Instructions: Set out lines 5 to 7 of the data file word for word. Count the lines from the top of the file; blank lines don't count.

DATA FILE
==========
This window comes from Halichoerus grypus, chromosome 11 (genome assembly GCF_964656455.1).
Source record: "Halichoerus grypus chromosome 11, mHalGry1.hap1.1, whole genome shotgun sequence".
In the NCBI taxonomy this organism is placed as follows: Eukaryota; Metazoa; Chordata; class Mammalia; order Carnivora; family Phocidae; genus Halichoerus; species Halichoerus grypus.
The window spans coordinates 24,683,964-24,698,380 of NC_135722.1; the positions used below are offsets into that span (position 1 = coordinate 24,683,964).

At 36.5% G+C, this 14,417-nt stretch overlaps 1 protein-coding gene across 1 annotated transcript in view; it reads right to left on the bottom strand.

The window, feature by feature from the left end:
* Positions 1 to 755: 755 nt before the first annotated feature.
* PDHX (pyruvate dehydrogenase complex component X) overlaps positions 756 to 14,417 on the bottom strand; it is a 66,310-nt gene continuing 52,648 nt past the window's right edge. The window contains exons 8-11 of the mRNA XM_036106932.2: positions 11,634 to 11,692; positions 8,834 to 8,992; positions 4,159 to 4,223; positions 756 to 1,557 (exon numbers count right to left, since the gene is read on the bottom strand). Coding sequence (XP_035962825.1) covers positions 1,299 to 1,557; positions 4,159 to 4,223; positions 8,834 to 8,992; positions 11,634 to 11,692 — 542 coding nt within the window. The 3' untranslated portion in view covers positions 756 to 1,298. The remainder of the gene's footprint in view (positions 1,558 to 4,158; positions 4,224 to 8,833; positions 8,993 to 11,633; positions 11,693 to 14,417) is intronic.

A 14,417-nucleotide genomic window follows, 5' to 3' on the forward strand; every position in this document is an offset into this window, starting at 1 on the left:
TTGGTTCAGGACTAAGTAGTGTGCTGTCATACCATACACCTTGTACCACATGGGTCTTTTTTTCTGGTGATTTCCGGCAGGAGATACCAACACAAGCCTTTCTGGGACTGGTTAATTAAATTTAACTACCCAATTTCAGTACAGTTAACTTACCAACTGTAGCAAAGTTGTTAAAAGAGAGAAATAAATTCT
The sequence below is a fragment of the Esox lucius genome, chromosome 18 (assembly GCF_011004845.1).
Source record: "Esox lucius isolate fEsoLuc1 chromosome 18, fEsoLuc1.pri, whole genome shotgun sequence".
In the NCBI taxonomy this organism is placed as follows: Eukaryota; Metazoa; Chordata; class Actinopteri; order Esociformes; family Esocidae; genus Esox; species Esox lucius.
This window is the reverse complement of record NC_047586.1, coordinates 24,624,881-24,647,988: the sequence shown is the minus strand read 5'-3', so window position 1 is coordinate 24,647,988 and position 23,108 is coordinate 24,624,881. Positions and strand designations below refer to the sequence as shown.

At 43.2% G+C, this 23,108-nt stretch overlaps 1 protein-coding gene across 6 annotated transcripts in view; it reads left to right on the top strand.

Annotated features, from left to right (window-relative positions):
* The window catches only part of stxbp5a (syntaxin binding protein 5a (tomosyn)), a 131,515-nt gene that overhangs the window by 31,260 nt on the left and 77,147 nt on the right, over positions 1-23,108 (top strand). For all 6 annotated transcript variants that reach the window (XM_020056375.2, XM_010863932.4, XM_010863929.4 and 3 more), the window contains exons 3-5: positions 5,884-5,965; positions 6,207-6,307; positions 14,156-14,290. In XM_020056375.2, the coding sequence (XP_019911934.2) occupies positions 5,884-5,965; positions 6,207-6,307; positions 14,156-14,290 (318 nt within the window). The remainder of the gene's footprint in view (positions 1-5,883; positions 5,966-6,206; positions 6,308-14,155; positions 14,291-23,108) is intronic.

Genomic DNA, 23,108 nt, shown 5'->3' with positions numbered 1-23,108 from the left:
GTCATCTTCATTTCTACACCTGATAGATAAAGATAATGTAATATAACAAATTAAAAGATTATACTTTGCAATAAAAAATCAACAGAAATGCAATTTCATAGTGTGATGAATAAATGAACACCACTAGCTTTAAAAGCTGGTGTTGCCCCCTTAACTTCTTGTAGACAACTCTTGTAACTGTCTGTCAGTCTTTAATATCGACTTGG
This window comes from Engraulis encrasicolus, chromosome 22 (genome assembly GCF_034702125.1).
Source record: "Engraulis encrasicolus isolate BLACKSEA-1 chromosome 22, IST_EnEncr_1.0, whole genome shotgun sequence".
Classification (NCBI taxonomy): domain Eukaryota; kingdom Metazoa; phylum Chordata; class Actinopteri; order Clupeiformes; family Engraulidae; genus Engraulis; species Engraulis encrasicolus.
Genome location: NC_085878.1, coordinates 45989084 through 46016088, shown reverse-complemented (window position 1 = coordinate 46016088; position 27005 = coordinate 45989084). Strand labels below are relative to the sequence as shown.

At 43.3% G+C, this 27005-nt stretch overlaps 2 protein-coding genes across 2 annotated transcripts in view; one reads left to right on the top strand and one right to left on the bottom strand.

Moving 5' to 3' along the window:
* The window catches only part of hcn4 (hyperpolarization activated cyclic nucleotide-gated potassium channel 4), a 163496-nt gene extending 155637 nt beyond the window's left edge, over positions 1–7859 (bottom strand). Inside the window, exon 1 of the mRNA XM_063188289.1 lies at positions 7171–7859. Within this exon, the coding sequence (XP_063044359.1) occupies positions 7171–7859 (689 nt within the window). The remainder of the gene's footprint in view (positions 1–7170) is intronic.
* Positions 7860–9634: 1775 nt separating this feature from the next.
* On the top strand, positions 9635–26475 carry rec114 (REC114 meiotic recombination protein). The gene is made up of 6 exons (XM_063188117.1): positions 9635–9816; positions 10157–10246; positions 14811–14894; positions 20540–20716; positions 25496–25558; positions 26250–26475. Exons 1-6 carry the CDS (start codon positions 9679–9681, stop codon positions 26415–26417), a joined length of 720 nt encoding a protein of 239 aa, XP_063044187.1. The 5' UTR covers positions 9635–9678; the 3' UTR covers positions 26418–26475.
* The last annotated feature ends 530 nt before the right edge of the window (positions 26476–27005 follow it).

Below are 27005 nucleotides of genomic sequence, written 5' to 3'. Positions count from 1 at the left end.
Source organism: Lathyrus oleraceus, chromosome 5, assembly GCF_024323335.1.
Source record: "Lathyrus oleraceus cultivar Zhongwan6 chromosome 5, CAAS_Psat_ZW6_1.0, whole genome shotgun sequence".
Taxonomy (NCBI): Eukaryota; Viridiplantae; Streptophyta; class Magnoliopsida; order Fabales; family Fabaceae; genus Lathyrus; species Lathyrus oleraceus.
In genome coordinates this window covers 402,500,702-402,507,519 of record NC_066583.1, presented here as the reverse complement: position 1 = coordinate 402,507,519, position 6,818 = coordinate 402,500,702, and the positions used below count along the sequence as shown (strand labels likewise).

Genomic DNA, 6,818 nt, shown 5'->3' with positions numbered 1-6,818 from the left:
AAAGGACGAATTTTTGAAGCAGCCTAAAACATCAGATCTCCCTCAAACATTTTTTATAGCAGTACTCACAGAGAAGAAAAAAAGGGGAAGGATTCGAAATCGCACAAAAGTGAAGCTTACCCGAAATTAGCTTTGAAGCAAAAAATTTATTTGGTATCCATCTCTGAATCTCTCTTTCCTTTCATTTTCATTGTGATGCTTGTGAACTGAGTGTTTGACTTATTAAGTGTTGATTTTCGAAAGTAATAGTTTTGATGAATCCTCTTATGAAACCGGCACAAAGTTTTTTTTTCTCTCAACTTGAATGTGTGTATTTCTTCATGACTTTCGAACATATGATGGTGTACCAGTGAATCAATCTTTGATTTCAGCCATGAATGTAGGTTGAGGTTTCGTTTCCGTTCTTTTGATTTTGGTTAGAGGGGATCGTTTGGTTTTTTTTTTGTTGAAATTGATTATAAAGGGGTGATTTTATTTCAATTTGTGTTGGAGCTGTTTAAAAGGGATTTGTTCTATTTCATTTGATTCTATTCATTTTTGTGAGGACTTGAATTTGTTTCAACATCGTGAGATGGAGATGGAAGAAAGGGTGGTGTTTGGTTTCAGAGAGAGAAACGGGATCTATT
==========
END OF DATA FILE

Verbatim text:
At 36.5% G+C, this 14,417-nt stretch overlaps 1 protein-coding gene across 1 annotated transcript in view; it reads right to left on the bottom strand.

The window, feature by feature from the left end:
* Positions 1 to 755: 755 nt before the first annotated feature.